WaNavi Japan hosts regular earthquake preparedness workshops to cover the essentials for living safely and comfortably in Japan. Check our upcoming events, latest announcements on our Facebook page, or contact us at firstname.lastname@example.org to find out when our next workshop is or to request one for you and your community.
An unfortunate reality of living in Japan, as well as many other places in the world, is that we may need to deal with natural disasters including earthquakes, typhoons, floods, landslides, and even volcanic eruptions at any time. Earthquakes in particular have caused catastrophic damage to Japan in the past. Since we don’t know when an earthquake may hit and have very little time to prepare once the shaking begins, an essential part of protecting yourself and your family in the event of an earthquake is preparing the place you eat, sleep, and spend a good portion of your time: your home. In this article, we’ll offer concrete steps on the kinds of information you can gather to judge the safety of the building you live in.
How Safe is My Home?: Japan Earthquake Standards and How to Check Your Building
The first and most important thing to check is the stability of the building itself. In Japan, the Building Standard Act has been strictly reviewed every time we experience a significant earthquake. Although building codes are updated regularly, a major change to the building standards act occurred in 1981, as a result of the earthquake off the shore of Miyagi Prefecture in 1978.
Buildings built before1981 are called “kyū-taishin (old standard)” and buildings built after June 1981 are called “shin-taishin (new standard)“. New standard buildings are built under requirement that they cannot collapse in an earthquake of magnitude 7 or higher, or a Japanese seismic scale of upper 6 or higher. In the 1995 Hanshin-Awaji Earthquake Disaster, only 0.3% of the new standard buildings suffered serious damage, while 8.4% of the old standard buildings suffered serious damage. In the same earthquake, 77% of the cause of death was crushed death due to the collapsing of buildings and toppling of furniture. This is why it is extremely important that you know when your building was built. If it was built under the old standard, you will want to ask your landlord or real estate agent whether any seismic strengthening measures have been put in place.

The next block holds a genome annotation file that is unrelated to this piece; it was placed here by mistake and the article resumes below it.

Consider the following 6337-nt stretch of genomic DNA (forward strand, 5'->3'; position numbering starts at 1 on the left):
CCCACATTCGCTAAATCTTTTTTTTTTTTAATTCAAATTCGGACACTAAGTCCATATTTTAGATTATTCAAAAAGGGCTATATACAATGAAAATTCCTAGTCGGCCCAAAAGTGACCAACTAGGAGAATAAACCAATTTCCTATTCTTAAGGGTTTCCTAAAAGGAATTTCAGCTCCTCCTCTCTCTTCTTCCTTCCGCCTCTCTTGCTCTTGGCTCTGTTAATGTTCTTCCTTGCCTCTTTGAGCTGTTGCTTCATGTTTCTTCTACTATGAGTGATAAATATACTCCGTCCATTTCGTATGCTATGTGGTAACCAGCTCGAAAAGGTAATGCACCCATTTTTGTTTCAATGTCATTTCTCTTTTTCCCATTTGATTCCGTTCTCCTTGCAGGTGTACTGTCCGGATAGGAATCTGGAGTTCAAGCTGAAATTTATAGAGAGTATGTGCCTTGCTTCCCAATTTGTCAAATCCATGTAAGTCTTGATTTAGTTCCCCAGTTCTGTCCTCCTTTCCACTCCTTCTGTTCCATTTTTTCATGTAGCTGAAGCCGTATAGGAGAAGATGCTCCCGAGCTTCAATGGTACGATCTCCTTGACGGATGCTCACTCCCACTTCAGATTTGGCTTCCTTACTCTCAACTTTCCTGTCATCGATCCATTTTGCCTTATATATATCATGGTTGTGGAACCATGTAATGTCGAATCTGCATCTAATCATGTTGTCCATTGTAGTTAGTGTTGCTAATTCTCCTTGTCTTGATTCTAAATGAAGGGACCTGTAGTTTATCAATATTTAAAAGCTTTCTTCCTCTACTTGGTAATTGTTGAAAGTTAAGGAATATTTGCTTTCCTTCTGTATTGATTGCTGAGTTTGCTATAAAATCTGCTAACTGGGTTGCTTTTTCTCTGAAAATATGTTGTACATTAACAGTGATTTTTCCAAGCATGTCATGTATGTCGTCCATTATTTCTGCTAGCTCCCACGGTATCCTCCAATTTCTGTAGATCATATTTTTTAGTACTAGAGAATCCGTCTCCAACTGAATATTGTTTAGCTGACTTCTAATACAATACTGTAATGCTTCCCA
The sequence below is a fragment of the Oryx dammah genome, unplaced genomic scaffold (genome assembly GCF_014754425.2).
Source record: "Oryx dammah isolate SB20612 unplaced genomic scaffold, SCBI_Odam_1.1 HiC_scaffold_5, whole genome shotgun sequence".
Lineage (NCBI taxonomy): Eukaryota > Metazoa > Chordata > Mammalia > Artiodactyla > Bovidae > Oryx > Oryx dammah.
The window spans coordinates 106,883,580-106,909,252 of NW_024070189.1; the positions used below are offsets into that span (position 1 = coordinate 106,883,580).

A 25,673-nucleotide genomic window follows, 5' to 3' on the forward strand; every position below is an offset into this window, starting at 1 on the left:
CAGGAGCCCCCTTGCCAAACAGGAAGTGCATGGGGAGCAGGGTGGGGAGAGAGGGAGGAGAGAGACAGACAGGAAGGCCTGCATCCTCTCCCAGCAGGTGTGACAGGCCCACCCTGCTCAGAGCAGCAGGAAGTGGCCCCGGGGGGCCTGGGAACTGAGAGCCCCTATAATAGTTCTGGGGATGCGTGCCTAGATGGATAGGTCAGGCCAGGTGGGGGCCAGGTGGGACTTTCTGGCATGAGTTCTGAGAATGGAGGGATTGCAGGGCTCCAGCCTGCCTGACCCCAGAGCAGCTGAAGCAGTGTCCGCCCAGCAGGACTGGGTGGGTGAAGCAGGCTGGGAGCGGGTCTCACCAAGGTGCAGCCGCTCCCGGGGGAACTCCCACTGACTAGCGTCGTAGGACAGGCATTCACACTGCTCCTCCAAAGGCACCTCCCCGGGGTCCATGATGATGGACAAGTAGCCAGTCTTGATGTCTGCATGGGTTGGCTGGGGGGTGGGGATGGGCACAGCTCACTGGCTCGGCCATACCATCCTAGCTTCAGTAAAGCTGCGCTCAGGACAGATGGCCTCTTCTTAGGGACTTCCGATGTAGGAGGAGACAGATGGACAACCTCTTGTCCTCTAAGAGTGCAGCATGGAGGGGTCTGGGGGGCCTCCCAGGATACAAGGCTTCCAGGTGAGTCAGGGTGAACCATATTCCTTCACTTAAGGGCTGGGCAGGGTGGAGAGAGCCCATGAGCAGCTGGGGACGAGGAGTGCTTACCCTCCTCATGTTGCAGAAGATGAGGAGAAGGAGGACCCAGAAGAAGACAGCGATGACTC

Next in our series, we will look at how to evaluate your home’s safety from the inside [link when available] to ensure you are safe from potential dangers including collapsing furniture, broken windows, or blocked doors. If you have any questions, comments, or concerns, be sure to contact us [link] or leave a comment below.